Jesus hat uns gelehrt, von dieser Hoffnung als dem Kommen des Reiches Gottes zu sprechen.  Wir glauben, dass Gott in unserer Welt am Werk ist und  hoffnungslose und vom Bösen gezeichnete Situationen zum Guten werden kann, damit „Sein Reich komme“ und“ Sein Wille geschehe wie im Himmel, so auf Erden“.  Wir Glauben, dass Gutes und Gerechtigkeit und Liebe am Ende triumphieren werden und dass Unerdrückung und Gewaltherrschaft nicht von ewiger Dauer sein können. Eines Tages wird Gott „abwischen alle Tränen von ihren Augen“ (Offenbarung 7,17; 21,4) und „da werden die Wölfe bei den Lämmern wohnen“ (Jesaja 11,6). Wahren Frieden und wahre Versöhnung wünschen wir uns nicht nur – sie sind uns gewiss und versprochen.  Das ist unser Glaube und unsere Hoffnung.


Warum hat die „Kirchentheologie“ in ihren Erklärungen und Verlautbarungen diese vollmächtige Botschaft der Hoffnung nicht herausgestellt?  Vielleicht weil sich die Kirchenführer an die Unterdrücker und nicht an die Unterdrückten gewandt haben?  Vielleicht um die Unterdrückten nicht zu ermutigen, sich allzu viele und zu große Hoffnungen zu machen?


In dem Maße, wie sich die Krise tagtäglich zuspritzt, haben beide – Unterdrücker wie Unterdrückte – das Recht, von den Kirchen eine Botschaft der Hoffnung zu fordern. Die meisten der unterdrückten Menschen in Südafrika sind nicht ohne Hoffnung;  das gilt ganz besonders für die Jugend. Sie handeln mutig und ohne Furcht, weil sie die Gewissheit haben, dass die Befreiung kommen wird. Oft genug wird ihr Körper getötet, doch es gibt jetzt nichts mehr, das ihren Geist und ihre Hoffnung töten kann.  Doch Hoffnung braucht Bestätigung. Hoffnung muss genährt und gestärkt werden.  Hoffnung muss verbreitet werden.  Den Menschen muss immer und immer wieder gesagt werden, dass Gott auf ihrer Seite ist.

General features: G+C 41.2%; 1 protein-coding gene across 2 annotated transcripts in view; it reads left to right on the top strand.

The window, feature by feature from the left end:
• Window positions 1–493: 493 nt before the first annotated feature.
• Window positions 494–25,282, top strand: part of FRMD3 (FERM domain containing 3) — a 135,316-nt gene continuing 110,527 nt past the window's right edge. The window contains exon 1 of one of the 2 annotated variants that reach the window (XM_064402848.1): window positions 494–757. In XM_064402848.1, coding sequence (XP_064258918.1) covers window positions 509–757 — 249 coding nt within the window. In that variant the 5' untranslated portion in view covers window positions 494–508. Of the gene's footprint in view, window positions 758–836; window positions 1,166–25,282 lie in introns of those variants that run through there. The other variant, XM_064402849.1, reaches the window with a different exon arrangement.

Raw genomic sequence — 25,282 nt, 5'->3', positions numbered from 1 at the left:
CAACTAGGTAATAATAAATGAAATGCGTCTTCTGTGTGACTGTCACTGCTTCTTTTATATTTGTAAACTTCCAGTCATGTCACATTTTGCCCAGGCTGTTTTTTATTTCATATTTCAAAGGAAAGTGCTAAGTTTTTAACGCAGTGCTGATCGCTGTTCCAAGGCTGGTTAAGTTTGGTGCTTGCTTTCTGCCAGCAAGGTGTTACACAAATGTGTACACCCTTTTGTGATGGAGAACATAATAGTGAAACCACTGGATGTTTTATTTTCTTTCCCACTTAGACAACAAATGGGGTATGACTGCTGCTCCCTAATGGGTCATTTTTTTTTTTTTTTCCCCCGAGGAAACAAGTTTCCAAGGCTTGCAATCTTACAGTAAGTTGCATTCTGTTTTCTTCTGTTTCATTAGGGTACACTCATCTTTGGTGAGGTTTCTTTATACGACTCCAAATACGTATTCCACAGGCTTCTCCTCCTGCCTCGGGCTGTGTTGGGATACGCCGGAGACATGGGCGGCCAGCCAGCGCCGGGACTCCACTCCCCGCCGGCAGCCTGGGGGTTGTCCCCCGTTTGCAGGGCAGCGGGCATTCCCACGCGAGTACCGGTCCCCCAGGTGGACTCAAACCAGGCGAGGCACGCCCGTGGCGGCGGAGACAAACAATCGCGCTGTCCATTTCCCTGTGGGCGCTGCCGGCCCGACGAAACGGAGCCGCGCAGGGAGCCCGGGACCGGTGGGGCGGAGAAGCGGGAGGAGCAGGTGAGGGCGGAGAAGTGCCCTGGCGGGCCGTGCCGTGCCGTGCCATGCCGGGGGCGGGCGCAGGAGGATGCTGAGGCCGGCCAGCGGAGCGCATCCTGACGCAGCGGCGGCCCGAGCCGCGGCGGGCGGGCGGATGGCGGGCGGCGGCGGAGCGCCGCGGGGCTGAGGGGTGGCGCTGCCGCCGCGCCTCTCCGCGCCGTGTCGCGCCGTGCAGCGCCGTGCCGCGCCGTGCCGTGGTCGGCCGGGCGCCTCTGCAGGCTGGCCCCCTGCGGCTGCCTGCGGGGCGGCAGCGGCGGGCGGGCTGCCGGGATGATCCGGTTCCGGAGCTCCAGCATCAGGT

Andererseits sind die Unterdrücker und jene, die ihrer Propaganda Glauben schenken, voll verzweifelter Angst.  Man muss ihnen das teuflisch Böse des gegenwärtigen Systems klarmachen, und sie müssen zur Buße gerufen werden, doch m an muss ihnen auch etwas geben, worauf sie ihre Hoffnung setzen können.  Im Augenblick hegen sie falsche Hoffnungen.  Sie hoffen, den status quo und ihre Sonderrechte – mit einigen Einschränkungen vielleicht – aufrechtzuerhalten, und sie fürchten jede echte Alternative.  Doch sie können auf weit mehr als das Hoffen und haben nichts zu fürchten. Kann ihnen da die christliche Botschaft der Hoffnung nicht Hilfe geben?


Es gibt Hoffnung.  Es gibt Hoffnung für uns alle. Doch der Weg auf diese Hoffnung hin wird ehr schwer und sehr schmerzhaft sein.  Auseinandersetzung und Kampf werden sich in den vor uns liegenden Monaten und Jahren verstärken, denn es gibt keine andere Möglichkeit, Ungerechtigkeit und Unerdrückung zu beseitigen.  Doch Gott ist mit uns.  Wir können nur lernen, Werkzeuge seines Friedens zu werden, selbst bis in den Tod.  Wir müssen am Kreuzestod Christi teilhaben, wenn wir die Hoffnung auf die Teilhabe an seiner Auferstehung unser eigen nennen wollen.






5.1         Gott steht auf der Seite der Unterdrückten